Most definitely, skills formation is an essential feature of all future societies. Many authors agree, that people learn from changes just by participating in learning processes and their implementation (Ranson, 1998; Coffield, 2000). All kinds of future societies are based on the development of new technologies. Information is another key concept related to all future models of the post-industrial societies.

Indicators and Measures of Knowledge Society

In this section I will describe different measures and indicators, which are usually used for valuing the knowledge society. Some of them will be used later in this paper as evidences of the emergence of the knowledge society in Lithuania, and the others will be used for the opposite task, as evidences of the non-emergence of the knowledge society.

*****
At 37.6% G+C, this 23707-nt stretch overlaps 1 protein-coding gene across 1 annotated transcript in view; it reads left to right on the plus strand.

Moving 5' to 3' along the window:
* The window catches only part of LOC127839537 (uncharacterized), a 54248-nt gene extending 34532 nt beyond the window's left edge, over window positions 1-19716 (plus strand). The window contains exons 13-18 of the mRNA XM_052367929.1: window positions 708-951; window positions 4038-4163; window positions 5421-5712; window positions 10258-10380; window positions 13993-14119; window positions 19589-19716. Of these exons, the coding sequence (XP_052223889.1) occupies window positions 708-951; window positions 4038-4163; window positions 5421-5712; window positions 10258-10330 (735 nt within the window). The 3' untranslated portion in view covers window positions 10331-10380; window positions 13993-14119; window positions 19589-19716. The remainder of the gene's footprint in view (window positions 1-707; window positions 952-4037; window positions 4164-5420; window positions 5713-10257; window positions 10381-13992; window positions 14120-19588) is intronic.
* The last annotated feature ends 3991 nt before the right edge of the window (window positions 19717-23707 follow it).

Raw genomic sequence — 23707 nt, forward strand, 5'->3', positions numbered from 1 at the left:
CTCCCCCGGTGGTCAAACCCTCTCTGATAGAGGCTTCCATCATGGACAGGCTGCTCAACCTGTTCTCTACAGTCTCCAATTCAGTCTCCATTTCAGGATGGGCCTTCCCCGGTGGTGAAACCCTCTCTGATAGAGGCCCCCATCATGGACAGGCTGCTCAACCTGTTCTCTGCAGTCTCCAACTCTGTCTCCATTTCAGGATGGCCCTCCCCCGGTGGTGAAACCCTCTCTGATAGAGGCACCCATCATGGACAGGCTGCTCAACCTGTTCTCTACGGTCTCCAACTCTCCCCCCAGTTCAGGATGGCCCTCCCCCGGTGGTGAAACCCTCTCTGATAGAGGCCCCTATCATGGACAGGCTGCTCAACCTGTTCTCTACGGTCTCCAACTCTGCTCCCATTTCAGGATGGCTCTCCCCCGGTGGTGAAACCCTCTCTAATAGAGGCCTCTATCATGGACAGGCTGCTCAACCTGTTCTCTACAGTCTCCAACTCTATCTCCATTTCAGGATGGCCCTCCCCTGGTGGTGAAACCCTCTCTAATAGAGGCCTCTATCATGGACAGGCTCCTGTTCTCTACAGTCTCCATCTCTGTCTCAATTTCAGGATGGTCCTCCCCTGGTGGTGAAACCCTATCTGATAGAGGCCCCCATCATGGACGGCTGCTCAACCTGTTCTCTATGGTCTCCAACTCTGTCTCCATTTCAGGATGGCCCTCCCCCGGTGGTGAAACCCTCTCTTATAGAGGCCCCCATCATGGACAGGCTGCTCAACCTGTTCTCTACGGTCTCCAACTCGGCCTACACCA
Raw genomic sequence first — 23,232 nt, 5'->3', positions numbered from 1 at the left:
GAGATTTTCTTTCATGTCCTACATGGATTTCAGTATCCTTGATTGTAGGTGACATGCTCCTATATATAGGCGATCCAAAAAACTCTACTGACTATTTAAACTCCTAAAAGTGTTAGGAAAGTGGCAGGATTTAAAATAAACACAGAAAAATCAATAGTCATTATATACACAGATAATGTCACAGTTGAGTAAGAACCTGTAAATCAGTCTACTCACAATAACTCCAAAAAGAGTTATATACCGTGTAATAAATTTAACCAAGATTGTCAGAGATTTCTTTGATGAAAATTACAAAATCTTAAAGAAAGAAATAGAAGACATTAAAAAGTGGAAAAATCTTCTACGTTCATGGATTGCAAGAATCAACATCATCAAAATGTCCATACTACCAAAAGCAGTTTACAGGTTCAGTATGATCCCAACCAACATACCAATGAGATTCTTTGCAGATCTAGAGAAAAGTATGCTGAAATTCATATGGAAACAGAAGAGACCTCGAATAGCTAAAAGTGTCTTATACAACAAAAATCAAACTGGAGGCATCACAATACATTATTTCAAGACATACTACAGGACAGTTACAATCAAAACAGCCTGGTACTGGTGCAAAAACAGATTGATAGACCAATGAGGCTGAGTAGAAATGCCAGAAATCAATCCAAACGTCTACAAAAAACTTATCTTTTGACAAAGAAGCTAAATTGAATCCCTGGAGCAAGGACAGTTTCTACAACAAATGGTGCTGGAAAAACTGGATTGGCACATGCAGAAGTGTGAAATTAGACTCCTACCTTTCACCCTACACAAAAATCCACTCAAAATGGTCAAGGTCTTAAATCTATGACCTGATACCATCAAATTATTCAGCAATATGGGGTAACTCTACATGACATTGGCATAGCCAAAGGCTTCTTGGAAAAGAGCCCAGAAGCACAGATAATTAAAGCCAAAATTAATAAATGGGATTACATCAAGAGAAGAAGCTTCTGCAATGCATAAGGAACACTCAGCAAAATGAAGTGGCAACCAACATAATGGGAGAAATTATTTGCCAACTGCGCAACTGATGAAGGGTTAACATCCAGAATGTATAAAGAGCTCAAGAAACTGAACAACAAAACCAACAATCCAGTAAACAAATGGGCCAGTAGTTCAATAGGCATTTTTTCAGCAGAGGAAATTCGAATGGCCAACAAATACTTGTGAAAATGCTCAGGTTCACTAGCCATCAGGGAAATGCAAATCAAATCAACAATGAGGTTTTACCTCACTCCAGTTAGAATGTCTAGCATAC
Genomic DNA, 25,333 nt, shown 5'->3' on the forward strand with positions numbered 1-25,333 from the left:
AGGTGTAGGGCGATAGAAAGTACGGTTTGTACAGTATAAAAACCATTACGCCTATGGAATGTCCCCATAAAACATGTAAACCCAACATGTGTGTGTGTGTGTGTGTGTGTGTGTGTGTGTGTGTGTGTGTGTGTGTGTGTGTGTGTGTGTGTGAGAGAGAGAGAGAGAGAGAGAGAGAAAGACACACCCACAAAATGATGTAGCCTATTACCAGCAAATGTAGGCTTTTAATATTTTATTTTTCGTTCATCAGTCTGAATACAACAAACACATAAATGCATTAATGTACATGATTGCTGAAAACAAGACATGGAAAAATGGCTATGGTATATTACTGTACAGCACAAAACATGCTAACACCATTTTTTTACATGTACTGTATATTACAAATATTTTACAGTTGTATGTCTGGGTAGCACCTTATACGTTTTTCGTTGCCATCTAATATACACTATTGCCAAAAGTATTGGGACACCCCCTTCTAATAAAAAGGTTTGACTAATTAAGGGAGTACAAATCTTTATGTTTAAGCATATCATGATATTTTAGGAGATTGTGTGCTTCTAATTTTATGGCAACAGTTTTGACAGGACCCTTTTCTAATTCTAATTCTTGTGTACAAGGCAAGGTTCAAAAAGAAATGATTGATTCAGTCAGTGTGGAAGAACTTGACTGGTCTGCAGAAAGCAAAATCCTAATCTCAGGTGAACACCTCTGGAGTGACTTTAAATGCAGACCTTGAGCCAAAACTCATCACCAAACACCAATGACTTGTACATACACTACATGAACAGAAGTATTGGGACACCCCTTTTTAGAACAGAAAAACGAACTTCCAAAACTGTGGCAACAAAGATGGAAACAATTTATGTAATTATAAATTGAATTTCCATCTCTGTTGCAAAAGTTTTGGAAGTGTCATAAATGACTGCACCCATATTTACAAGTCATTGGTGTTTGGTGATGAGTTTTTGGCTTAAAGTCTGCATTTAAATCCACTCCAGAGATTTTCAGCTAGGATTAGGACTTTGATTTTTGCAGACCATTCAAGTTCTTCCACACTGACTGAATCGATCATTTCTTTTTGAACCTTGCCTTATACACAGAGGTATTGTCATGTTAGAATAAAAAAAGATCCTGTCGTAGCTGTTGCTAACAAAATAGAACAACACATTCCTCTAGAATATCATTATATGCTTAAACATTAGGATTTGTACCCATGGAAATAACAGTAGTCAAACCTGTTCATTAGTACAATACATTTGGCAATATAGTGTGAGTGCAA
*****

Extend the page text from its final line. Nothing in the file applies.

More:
Euforia project reports (2003,2004) define the indicators, essential for advancement towards the knowledge society, as follows:

- self-directed learning, i.e. learning that people use by themselves when they want to learn something new;
- use of online e-learning for work-related learning;
- use of e-learning for work-related training;
- participation in work-related training, which is provided by the employer. (The ‘puzzle’ of the knowledge society, Paper presented at the Irish Presidency Conference ‘Foresight for innovations – thinking and debating the future: Shaping and aligning policies’, 2004).

Mika Naumanen (2003) has built a conceptual model of a knowledge society, which can be used as a knowledge society barometer. The knowledge society would include components like application of ICT as well as impacts of research and development (R&D). The final purpose, according to Naumanen (2003) is to enhance value for the citizens and this can be seen in measures like entrepreneurship, innovation, environmental awareness, and also in the development of values.